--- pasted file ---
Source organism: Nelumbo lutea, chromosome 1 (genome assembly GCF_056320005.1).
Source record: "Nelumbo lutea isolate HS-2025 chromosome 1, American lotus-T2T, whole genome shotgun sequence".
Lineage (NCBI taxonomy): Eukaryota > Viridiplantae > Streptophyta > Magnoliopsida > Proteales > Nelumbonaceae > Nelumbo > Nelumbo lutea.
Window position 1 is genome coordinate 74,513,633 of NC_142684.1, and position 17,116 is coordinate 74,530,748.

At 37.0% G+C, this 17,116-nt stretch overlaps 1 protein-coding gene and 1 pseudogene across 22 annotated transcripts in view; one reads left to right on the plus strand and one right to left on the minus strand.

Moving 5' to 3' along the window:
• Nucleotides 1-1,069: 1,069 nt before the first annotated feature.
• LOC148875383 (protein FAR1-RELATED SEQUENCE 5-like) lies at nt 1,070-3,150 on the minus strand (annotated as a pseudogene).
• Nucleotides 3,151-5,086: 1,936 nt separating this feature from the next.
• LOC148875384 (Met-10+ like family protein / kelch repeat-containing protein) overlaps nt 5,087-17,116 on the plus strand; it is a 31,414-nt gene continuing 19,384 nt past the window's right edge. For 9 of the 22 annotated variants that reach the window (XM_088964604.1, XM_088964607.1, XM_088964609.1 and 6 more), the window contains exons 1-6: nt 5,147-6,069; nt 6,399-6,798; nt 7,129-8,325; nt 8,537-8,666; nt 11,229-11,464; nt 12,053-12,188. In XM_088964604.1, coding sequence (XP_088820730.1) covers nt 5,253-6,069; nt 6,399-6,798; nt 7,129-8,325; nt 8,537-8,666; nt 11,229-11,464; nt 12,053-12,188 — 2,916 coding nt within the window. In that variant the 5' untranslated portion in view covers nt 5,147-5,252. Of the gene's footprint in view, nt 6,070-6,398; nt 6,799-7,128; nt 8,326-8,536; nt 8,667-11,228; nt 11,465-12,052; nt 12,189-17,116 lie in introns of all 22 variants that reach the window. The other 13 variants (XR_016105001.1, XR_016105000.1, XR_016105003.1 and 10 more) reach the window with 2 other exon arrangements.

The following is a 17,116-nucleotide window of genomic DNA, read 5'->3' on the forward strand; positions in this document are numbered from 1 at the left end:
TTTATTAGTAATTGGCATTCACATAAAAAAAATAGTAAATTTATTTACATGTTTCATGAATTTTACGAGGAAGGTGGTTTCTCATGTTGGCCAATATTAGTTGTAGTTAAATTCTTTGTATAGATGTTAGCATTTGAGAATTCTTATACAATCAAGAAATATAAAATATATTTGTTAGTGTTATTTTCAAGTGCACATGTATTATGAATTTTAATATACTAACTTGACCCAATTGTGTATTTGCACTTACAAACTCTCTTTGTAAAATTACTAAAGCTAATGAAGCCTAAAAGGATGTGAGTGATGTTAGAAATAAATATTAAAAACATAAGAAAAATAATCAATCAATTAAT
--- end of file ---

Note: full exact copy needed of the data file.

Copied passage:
Source organism: Nelumbo lutea, chromosome 1 (genome assembly GCF_056320005.1).
Source record: "Nelumbo lutea isolate HS-2025 chromosome 1, American lotus-T2T, whole genome shotgun sequence".
Lineage (NCBI taxonomy): Eukaryota > Viridiplantae > Streptophyta > Magnoliopsida > Proteales > Nelumbonaceae > Nelumbo > Nelumbo lutea.
Window position 1 is genome coordinate 74,513,633 of NC_142684.1, and position 17,116 is coordinate 74,530,748.

At 37.0% G+C, this 17,116-nt stretch overlaps 1 protein-coding gene and 1 pseudogene across 22 annotated transcripts in view; one reads left to right on the plus strand and one right to left on the minus strand.

Moving 5' to 3' along the window:
• Nucleotides 1-1,069: 1,069 nt before the first annotated feature.
• LOC148875383 (protein FAR1-RELATED SEQUENCE 5-like) lies at nt 1,070-3,150 on the minus strand (annotated as a pseudogene).
• Nucleotides 3,151-5,086: 1,936 nt separating this feature from the next.
• LOC148875384 (Met-10+ like family protein / kelch repeat-containing protein) overlaps nt 5,087-17,116 on the plus strand; it is a 31,414-nt gene continuing 19,384 nt past the window's right edge. For 9 of the 22 annotated variants that reach the window (XM_088964604.1, XM_088964607.1, XM_088964609.1 and 6 more), the window contains exons 1-6: nt 5,147-6,069; nt 6,399-6,798; nt 7,129-8,325; nt 8,537-8,666; nt 11,229-11,464; nt 12,053-12,188. In XM_088964604.1, coding sequence (XP_088820730.1) covers nt 5,253-6,069; nt 6,399-6,798; nt 7,129-8,325; nt 8,537-8,666; nt 11,229-11,464; nt 12,053-12,188 — 2,916 coding nt within the window. In that variant the 5' untranslated portion in view covers nt 5,147-5,252. Of the gene's footprint in view, nt 6,070-6,398; nt 6,799-7,128; nt 8,326-8,536; nt 8,667-11,228; nt 11,465-12,052; nt 12,189-17,116 lie in introns of all 22 variants that reach the window. The other 13 variants (XR_016105001.1, XR_016105000.1, XR_016105003.1 and 10 more) reach the window with 2 other exon arrangements.

The following is a 17,116-nucleotide window of genomic DNA, read 5'->3' on the forward strand; positions in this document are numbered from 1 at the left end:
TTTATTAGTAATTGGCATTCACATAAAAAAAATAGTAAATTTATTTACATGTTTCATGAATTTTACGAGGAAGGTGGTTTCTCATGTTGGCCAATATTAGTTGTAGTTAAATTCTTTGTATAGATGTTAGCATTTGAGAATTCTTATACAATCAAGAAATATAAAATATATTTGTTAGTGTTATTTTCAAGTGCACATGTATTATGAATTTTAATATACTAACTTGACCCAATTGTGTATTTGCACTTACAAACTCTCTTTGTAAAATTACTAAAGCTAATGAAGCCTAAAAGGATGTGAGTGATGTTAGAAATAAATATTAAAAACATAAGAAAAATAATCAATCAATTAAT